New housing scheme boosts single bed living for North Wales Housing
Published by Paul Diggory for North Wales Housing Association in Housing
Paul Diggory, North Wales Housing Chief Executive
A growing need for single bedroom living accommodation, exacerbated further by the introduction of the so-called ‘Bedroom Tax’ last year, has helped spur on the development of a new nine-home scheme in Llandudno.
North Wales Housing has acquired a brownfield site on Bodhyfryd Road, in Llandudno, demolishing the existing unoccupied building and creating the new development of 9 one bedroom flats, named ‘The Stables’.
The 2013 Welfare Reform Act has meant that any person or persons under occupying their social housing home by one or more bedroom will have their weekly Housing Benefit entitlement reduced by 14% or 25%, adding to the already high demand for more one bedroom properties. Completion of ‘The Stables’ will help fulfil this growing need and a mix of single people and couples, some of whom need support to live independently, have been identified as tenants for the new homes.
The scheme has been developed to Sustainable Homes Code Level 3 with high levels of insulation, minimising energy consumption and reducing average energy bills.
Paul Diggory, Chief Executive at North Wales Housing said: “There is a clear demand for this type of property and whilst none of the tenants at the Stables have been re-housed due to the impact of the bedroom tax, we’re looking at a number of other sites across North Wales were we can re-develop or build similar properties.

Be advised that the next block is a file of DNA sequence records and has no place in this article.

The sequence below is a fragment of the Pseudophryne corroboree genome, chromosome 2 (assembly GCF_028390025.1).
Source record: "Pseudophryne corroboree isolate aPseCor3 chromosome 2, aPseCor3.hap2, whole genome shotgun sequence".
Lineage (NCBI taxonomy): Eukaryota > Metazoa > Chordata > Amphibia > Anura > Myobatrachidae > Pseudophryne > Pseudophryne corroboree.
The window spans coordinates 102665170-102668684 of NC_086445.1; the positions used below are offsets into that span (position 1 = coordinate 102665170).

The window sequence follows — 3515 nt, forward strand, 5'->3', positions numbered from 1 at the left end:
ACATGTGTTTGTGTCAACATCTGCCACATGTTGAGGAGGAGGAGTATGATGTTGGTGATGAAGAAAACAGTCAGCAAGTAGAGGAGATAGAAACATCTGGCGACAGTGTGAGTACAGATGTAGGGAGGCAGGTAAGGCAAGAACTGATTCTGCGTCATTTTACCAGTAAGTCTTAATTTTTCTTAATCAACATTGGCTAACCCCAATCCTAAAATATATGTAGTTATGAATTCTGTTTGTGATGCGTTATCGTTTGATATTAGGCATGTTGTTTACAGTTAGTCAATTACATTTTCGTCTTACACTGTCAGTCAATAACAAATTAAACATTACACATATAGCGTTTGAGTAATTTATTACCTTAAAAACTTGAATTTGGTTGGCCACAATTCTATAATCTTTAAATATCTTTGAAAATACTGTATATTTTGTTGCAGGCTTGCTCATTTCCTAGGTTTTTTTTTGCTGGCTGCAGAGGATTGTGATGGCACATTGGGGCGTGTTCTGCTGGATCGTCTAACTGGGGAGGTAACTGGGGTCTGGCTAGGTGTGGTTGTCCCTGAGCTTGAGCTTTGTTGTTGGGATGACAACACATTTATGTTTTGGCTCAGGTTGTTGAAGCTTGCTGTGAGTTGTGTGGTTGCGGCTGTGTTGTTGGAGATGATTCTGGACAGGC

“The allocation of our properties in line with bedroom tax criteria is still being managed but we are making progress and have seen a reduction in the overall number of tenants under-occupying from 309 cases in April to 268 today. Those still under-occupying represent just over 10% of our overall current tenants. We are working closely with them to ensure that they are aware of the options available to them and that they have the best chance possible in paying their weekly shortfall in rent.”
Paul added: “As a housing association, the under-occupation is having a detrimental effect in terms of our ability to let properties, particularly two bed flats above ground floor and three bedroom semi-detached properties. We are being left in a position where some properties are becoming more difficult to let, either due to the number of bedrooms or their location. It’s a difficult situation but one we are managing closely.”